The concept of awareness in psychological terms is one of some complexity. It is asserted “Awareness of death is common among certain insects and fish.” That some within a species are possessed of a higher cognitive function is potentially fascinating. That it comes without reference or elaboration is both authorial and editorial slackness. Poetry says it better: Auden’s “Happy the hare at morning, for she cannot read/ The hunter's waking thoughts." A sentence “It makes good sense to understand death if you want to live longer” has a clumping feel to it. The quality of the writing is a pity because the author has manifestly read deeply in a subject that is important.

The last essay is titled “Death Becomes Us” and has a similar cavalier approach to language’s expressiveness. Common words acquire hyphens and brackets as “Pub (lic)” and “inter-act-ion”. The ghosts of greater writers haunt sentences like “The real (reel?) of anxiety is allayed by the field of language” and “A lack that structures me because I must encounter this lack to in order to ask the question, to ask the question of an other…”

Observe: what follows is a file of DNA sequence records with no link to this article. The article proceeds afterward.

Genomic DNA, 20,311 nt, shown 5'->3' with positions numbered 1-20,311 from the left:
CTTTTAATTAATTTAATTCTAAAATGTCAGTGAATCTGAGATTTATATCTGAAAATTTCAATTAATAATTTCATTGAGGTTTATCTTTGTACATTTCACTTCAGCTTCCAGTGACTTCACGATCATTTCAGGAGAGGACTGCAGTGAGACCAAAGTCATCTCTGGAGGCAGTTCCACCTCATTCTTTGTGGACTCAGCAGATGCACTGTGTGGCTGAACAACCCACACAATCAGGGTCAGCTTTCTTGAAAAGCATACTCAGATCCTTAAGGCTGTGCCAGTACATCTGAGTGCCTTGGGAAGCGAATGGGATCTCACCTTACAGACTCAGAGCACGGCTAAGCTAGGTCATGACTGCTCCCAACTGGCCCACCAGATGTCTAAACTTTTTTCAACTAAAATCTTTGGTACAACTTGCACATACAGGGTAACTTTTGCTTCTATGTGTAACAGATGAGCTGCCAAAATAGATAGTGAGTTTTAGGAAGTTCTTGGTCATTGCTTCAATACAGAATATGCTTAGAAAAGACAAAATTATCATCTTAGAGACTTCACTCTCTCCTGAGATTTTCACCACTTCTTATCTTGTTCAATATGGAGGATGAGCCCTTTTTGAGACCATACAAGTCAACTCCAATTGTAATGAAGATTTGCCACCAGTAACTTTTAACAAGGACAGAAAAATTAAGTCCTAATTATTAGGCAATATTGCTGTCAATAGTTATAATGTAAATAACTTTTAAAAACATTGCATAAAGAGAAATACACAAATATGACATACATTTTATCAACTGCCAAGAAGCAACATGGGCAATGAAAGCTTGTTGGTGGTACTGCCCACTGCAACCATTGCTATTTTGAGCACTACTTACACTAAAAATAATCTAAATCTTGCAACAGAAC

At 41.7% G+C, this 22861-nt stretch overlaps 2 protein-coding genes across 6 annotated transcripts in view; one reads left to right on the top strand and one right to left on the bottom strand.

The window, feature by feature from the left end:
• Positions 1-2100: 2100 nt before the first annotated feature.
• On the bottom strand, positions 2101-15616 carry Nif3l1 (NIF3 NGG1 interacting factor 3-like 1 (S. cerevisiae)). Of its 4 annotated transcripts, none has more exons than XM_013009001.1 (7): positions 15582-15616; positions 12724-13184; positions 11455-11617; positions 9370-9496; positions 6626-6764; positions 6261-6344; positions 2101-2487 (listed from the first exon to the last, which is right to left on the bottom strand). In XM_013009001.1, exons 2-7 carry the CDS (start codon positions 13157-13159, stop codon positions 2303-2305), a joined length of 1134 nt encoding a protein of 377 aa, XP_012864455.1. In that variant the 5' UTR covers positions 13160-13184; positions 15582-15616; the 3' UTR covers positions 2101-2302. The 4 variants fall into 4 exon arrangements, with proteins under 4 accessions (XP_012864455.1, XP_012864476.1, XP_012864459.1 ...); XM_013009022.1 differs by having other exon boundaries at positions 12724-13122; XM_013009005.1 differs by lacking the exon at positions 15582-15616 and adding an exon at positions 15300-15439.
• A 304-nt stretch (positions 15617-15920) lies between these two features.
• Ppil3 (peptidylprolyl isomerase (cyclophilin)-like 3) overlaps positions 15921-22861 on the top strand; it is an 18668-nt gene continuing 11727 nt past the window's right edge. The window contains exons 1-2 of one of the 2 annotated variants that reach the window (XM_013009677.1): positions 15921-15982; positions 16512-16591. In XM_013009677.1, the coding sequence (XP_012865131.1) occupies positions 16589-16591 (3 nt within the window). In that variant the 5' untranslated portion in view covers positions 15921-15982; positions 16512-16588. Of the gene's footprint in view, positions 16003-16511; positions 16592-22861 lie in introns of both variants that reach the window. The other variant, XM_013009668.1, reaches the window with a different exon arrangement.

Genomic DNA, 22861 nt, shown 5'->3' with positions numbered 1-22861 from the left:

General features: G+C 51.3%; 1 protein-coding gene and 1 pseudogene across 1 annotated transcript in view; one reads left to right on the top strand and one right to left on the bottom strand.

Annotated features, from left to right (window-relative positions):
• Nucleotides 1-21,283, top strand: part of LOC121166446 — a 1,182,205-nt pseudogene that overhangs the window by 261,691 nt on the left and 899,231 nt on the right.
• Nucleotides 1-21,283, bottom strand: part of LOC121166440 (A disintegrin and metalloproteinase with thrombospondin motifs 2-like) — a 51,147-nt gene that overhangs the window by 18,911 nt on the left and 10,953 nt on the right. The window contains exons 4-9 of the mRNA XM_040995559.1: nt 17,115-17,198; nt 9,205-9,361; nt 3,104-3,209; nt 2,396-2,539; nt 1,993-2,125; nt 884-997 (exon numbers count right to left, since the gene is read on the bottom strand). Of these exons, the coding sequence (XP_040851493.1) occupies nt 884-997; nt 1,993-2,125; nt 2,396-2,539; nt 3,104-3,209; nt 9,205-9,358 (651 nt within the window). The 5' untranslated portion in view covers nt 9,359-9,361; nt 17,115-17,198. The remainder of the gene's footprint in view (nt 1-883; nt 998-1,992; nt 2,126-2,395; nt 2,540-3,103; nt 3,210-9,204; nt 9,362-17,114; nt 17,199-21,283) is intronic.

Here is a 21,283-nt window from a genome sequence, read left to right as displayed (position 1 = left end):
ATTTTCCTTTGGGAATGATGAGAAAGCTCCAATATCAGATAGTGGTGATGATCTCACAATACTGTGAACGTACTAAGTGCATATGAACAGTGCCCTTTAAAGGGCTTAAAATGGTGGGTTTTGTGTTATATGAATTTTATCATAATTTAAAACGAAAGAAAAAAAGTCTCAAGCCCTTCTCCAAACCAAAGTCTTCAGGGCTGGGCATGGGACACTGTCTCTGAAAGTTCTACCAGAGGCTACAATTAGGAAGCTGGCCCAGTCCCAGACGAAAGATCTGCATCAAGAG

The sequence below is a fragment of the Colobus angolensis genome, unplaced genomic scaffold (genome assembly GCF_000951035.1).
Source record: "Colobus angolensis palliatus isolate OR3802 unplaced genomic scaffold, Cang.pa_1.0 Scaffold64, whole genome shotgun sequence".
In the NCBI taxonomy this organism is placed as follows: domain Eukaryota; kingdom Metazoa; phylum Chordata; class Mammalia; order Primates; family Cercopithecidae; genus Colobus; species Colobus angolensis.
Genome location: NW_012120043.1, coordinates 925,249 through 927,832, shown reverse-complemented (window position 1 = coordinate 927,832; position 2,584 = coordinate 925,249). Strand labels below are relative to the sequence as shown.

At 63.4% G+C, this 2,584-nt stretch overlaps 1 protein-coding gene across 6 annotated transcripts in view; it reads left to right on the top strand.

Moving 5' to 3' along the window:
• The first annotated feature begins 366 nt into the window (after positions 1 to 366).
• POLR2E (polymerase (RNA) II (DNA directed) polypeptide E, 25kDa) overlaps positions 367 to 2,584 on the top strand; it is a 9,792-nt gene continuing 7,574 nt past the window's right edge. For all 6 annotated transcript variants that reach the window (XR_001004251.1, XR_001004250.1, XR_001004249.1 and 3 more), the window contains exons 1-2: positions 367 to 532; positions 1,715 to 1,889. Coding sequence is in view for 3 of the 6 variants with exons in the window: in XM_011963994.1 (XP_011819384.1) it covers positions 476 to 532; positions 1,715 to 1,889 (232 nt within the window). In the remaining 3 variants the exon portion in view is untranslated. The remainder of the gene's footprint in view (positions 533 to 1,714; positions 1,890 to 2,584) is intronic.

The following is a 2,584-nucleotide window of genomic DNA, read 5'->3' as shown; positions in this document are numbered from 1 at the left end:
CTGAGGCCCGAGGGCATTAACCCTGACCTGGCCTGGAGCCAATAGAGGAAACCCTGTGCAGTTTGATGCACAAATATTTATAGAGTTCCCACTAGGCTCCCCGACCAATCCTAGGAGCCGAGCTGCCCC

The approach to cognitive issues is amateurish and lackadaisical. “I don’t know if animals have the capacity to spin a yarn, except in the literal sense, I suspect they don’t.” If a writer wishes to comment on mental life in species other than humanity read the literature on the subject. The writer’s attitude to enquiry is revealed in a line like “the origins of the Universe are an almost obsessive trope [sic] in the physical sciences.” Actually, it is known as curiosity to seek to understand the world outside introspective musings. The head of CERN this year attracted an enthralled sell-out audience at the Hay Festival.

He muses that mind might be a function between individuals rather than an atomistic possession of a single human being. He gives no evidence of being read in the psychological literature. The notion of the social nature of cognition goes back at least to the social interactionists; their founder, G H Mead, died in 1931.

The author engages in some speculative art criticism. In just two paragraphs on a visit to Naples he turns “Via” into “via”, follows the verb “was conceived” with “of”, uses commas repeatedly in place of a full stop, uses “base” as an adjective in a nonsensical manner. The word “extimate” does not appear in the dictionary. “”With downcast eyes the illusion…” is a grammatical howler of the misplaced qualifier.

The school of criticism to which this essay belongs suffers from a basic fallacy. It believes art to be principally an embodiment of Idea rather than an actualisation of hard-earned craft and endeavour. This elevation of Idea permits the critic to move, undirected, to other ideas, in place of giving to the work the closeness of attention that it warrants.

Reviewed by: Adam Somerset